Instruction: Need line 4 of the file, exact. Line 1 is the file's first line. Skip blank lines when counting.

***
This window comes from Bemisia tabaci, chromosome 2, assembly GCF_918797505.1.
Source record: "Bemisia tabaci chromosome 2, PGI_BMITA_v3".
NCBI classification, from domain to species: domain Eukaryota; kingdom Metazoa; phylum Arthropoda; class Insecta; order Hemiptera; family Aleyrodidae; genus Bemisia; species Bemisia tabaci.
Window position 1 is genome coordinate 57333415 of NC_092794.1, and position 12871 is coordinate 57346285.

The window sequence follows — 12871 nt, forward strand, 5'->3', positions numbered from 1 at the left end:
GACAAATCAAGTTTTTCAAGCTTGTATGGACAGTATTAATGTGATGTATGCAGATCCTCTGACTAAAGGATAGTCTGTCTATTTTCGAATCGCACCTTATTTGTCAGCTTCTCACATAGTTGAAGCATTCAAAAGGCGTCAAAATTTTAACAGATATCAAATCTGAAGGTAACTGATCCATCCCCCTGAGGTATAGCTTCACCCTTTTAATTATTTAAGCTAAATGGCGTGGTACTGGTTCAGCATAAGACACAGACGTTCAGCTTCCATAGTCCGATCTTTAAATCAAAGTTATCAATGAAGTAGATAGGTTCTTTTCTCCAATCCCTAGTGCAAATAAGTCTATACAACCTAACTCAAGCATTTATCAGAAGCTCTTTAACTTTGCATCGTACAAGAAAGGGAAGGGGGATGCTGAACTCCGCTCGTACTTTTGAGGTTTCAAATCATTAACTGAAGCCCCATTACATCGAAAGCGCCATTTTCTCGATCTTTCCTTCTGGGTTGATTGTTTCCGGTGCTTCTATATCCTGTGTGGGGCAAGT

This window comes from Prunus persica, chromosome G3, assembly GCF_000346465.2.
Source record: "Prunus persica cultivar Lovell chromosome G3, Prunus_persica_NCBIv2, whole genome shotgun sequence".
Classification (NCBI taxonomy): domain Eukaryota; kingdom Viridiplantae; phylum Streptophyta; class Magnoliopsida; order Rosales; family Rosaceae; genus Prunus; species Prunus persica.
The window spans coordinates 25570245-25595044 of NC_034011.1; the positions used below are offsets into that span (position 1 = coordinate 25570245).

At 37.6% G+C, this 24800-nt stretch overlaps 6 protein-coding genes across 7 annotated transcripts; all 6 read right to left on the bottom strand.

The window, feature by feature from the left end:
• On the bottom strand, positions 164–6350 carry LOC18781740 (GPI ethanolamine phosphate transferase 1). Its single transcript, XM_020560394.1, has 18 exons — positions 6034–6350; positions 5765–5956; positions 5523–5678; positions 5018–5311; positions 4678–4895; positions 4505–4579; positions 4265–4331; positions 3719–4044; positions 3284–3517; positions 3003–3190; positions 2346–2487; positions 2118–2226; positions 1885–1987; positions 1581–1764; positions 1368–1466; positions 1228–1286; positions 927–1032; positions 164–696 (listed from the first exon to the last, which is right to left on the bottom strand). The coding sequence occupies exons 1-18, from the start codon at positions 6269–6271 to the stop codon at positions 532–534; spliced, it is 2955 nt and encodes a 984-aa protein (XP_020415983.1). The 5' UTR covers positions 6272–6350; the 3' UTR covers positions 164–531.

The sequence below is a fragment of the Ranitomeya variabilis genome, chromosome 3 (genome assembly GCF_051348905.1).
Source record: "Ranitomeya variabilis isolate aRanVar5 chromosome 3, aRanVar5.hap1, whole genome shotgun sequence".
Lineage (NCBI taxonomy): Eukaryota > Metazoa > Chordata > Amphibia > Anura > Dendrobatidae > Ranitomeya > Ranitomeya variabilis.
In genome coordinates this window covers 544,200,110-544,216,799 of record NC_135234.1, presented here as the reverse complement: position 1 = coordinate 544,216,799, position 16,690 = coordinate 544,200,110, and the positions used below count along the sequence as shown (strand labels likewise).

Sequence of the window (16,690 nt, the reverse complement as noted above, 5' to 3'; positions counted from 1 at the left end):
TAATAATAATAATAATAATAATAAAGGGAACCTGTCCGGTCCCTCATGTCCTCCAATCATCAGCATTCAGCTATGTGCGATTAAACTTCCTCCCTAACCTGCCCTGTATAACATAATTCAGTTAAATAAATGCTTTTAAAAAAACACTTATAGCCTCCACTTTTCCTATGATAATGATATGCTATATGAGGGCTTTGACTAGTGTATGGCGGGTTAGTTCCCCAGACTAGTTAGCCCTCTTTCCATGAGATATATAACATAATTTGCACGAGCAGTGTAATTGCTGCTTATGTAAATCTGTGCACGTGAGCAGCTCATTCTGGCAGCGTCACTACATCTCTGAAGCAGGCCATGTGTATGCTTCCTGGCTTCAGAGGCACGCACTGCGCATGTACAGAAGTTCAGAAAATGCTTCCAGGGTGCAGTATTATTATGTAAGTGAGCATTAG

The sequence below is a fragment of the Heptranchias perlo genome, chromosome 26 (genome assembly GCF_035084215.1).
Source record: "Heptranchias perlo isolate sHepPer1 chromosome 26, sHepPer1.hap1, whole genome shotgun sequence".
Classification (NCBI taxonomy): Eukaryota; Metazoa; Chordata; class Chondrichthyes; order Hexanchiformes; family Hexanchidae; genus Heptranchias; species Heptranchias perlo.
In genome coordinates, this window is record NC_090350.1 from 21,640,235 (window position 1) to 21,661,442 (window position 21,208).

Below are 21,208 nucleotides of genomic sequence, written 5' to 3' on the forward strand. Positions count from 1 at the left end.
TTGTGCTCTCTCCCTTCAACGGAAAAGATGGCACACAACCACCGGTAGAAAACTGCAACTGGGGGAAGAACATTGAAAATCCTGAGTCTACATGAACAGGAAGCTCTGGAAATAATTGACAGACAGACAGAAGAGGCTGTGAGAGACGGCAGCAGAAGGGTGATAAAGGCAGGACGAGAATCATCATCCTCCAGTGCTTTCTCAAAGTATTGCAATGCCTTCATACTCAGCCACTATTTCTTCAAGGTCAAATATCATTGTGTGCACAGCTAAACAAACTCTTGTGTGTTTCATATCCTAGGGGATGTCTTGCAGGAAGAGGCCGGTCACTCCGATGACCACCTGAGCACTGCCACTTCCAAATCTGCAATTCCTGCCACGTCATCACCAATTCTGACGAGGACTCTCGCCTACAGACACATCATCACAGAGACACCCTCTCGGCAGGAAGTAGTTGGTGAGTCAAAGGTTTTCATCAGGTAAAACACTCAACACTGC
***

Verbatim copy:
Window position 1 is genome coordinate 57333415 of NC_092794.1, and position 12871 is coordinate 57346285.